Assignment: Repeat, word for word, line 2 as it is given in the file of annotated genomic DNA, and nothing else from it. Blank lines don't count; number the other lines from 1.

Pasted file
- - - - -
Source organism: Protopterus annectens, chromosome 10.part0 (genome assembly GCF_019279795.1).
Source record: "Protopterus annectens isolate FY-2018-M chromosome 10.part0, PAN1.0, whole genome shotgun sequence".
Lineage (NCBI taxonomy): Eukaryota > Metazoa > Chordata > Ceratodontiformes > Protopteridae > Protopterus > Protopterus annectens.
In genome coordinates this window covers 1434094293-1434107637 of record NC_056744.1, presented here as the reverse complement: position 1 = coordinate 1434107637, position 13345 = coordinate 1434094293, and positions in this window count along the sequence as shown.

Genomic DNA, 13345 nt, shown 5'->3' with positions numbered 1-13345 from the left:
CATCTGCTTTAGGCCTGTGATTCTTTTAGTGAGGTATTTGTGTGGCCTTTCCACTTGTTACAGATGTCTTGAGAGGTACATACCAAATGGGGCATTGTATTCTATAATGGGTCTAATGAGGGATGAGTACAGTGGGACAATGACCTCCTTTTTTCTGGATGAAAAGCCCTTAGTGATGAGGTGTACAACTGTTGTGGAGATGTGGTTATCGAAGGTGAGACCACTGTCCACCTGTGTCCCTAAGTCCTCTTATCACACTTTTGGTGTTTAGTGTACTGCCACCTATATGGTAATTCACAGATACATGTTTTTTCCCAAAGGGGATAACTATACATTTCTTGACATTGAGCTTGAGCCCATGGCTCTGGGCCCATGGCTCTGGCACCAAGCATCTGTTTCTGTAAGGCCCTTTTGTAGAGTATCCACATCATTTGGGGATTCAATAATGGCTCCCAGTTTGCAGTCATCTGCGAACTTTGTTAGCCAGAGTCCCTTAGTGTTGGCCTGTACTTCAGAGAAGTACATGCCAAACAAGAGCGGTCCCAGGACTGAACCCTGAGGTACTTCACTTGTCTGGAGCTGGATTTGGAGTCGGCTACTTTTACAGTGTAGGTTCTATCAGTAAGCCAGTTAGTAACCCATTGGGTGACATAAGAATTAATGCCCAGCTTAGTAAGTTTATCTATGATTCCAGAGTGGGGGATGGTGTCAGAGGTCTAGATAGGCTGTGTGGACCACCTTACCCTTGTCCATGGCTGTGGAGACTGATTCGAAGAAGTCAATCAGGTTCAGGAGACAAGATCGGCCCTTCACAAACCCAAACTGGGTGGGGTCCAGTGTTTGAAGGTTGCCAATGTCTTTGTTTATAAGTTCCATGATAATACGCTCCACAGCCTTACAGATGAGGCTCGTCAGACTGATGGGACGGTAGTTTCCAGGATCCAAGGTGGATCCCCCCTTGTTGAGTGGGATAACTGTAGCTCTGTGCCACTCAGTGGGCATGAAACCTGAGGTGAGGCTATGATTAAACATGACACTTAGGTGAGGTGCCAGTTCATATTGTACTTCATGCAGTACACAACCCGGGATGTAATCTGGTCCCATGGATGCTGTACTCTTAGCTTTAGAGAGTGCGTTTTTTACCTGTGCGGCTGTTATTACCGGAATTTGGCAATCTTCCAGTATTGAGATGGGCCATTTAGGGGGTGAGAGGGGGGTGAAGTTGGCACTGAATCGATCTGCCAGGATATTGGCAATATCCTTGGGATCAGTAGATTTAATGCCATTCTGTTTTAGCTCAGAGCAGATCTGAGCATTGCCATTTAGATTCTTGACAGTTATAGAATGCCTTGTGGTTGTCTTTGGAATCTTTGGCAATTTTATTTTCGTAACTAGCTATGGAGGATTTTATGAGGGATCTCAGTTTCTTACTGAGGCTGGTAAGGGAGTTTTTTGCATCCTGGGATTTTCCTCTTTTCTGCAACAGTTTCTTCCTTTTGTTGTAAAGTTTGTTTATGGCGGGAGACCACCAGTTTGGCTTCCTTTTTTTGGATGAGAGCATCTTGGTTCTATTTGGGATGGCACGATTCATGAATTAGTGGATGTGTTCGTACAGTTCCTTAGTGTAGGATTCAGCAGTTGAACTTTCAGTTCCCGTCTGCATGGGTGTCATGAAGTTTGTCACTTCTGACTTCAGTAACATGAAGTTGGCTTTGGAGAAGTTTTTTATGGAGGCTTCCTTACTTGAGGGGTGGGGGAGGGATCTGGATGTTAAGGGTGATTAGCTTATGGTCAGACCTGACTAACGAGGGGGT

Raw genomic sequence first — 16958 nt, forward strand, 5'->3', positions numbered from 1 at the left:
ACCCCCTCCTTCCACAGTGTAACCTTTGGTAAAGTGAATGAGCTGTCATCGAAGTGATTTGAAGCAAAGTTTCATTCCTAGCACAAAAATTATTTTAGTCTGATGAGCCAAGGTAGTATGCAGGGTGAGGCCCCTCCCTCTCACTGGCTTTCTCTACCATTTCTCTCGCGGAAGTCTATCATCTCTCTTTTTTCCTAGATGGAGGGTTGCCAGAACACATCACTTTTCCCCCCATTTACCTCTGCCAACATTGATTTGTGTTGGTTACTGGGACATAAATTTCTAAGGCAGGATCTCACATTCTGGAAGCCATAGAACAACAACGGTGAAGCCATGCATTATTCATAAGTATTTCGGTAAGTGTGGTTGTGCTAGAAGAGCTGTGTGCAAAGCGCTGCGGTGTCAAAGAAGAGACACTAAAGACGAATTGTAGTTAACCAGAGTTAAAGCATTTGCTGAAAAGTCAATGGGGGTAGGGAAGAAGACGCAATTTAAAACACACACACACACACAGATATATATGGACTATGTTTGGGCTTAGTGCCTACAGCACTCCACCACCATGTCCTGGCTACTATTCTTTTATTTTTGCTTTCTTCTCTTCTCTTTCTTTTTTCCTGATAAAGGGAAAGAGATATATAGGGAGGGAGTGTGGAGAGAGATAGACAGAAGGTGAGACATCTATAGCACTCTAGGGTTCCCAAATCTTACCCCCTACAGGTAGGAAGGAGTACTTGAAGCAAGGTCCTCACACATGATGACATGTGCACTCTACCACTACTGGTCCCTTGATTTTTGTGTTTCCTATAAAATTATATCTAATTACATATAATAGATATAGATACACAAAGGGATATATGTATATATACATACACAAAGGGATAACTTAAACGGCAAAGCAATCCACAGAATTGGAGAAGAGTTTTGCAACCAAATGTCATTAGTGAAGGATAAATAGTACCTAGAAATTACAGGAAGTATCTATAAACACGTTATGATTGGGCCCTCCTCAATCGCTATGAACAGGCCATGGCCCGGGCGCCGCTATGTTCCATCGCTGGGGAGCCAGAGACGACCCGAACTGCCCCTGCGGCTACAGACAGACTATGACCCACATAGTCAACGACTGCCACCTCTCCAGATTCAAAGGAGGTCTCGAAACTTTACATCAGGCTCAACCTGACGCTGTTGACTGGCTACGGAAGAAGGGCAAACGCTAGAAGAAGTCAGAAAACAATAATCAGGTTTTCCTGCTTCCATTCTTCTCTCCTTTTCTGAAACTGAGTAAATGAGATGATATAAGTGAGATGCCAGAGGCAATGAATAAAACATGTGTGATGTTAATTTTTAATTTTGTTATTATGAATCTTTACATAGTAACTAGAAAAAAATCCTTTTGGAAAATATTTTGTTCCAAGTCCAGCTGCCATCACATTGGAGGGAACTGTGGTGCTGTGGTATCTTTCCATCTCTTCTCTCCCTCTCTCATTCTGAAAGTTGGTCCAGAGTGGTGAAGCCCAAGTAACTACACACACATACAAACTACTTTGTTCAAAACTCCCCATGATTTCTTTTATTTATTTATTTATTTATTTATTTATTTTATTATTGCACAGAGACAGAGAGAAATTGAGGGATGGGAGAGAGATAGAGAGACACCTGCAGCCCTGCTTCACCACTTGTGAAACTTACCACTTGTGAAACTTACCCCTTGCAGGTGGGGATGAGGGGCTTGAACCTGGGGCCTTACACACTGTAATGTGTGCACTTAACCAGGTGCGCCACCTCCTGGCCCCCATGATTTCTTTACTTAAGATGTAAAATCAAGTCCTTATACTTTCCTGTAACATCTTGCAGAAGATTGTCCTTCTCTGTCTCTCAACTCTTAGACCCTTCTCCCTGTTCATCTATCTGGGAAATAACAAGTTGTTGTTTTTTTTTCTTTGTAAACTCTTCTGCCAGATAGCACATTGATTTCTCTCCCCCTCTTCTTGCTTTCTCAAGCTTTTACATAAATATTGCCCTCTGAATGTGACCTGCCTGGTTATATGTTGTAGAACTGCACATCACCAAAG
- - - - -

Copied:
Source record: "Protopterus annectens isolate FY-2018-M chromosome 10.part0, PAN1.0, whole genome shotgun sequence".